Nest box essentials
Whether you’ve bought or built your nest box, here are some top tips for putting it up and looking after it so that it can provide good quality housing for years to come.
Siting your nest box
Where you put your box is every bit as important as what it looks like. The highest priority when siting a nest box must be to provide a safe and comfortable environment in which birds can nest successfully.
- Spacing. Even small gardens will have space for a nest box, and larger gardens may have space for two or more. Nest boxes of the same type should not be sited too close together as this may promote aggressive behaviour between neighbours.
- Direction. Ensure your nest box is sheltered from prevailing wind, rain and strong sunlight – these factors are generally much more important than the compass direction in which the box faces.
- Shelter. The front of the nest box should be angled vertically or slightly downwards to prevent rain from entering the nest box.
- Height. Small-hole boxes (for species such as Blue Tit and Great Tit) are best sited 1-3m above ground on tree trunks, but avoid sites where foliage obscures the entrance hole. If there are no trees in your garden, the next best option is to place your box on the side of a shed or wall. Remember that you will need to reach it to check the contents and remove old nesting material. Species such as Robin and Spotted Flycatcher, which nest in open-fronted nest boxes, prefer sites that are hidden from view, so attach your box to a wall or fence that has shrubs and creepers growing against it. The height of the box is less important than the amount of cover - Robins can nest close to the ground or high in ivy.
- Predators. When siting your box, consideration must always be given to ensure that it is not easily accessible to predators (cats and squirrels). Unfortunately, this can be quite difficult!
- Protection. Fitting metal plates around the nest box entrance hole is one preventive measure that can be used to deter squirrels from gaining access. These plates are available commercially and can be purchased from any good garden centre or bird care company at very little cost.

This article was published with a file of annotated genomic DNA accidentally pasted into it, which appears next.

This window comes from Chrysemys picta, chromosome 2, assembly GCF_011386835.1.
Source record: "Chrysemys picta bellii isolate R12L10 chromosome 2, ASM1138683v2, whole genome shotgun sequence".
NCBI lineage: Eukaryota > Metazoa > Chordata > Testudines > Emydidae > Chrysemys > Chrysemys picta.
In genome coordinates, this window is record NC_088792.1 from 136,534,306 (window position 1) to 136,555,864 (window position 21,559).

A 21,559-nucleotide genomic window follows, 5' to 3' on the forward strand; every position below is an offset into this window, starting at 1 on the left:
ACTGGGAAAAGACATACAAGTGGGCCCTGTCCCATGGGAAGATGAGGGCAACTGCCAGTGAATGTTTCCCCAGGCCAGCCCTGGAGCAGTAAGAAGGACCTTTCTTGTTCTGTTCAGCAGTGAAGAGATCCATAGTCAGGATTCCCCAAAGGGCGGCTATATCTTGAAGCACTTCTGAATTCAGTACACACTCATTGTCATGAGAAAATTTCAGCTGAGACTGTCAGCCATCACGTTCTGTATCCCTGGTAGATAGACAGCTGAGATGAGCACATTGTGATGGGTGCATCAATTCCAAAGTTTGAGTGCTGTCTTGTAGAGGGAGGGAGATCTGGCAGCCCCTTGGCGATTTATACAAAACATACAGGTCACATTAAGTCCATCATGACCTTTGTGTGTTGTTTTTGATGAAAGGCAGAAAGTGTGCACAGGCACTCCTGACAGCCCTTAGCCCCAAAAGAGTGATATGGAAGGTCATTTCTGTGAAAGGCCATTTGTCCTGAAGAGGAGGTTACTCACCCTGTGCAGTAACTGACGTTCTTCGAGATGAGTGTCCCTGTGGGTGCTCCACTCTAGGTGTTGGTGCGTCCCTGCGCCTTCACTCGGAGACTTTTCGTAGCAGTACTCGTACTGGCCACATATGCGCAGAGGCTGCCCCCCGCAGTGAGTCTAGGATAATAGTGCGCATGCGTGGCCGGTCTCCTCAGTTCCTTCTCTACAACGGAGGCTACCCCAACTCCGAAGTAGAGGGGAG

- Feeders. Never place a nest box near to bird feeders or bird tables as high levels of activity of visiting birds could disturb nesting pairs.
Erecting the box
Make sure that you put your box up as soon as you build or buy it – the longer it’s up, the more chance it has of attracting visitors
- Attachment. Use galvanized or stainless steel screws or nails that will not rust. If fixing boxes to trees, galvanised wire can be used to tie the box to the trunk or hang it from a branch. Make sure to regularly inspect these fittings to ensure the box remains securely attached.
- Timing. Traditionally, nest boxes for small birds are put up in the spring. Pairs begin to prospect in the latter half of February, so a box put up at the end of the winter stands a good chance of attracting nesting birds. However, it is never too early or late to put up a nest box, as some birds will use them to roost in during the winter months.
While we can increase the probability of a box being used by choosing a suitable location, there are many factors that we don’t know about, such as the number of pairs of birds in the area, the presence of natural nest cavities nearby and the location of territory boundaries. Therefore, while some boxes may be taken up immediately, others may remain vacant, often for no apparent reason. Be patient, but if a box is not used for several years in succession it may be worth resiting it.
For other types of nest boxes and further information, see the BTO Nestbox Guide, which is available as an online purchase.
Cleaning Your Nest Box
When the breeding season is over, old nests can be removed and the box cleaned out. Bird protection law permits the cleaning out of nests between 1 August and 31 January. Any dead eggs must be destroyed promptly and cannot be kept or sold.
Some hole nesting species, including sparrows, may have second or third broods in the same nest. The nests of these species should be left until the end of October and then only removed when it is certain that they are no longer in use.
When cleaning out nest boxes it is advisable to wear surgical gloves and a dust mask. Old nests may harbour fungi growing on damp nest material, which can cause respiratory diseases. Nests can also house a variety of parasites such as fleas, lice and ticks. It is best, therefore, when removing the old nest to put this straight into a plastic bag and seal it before disposal.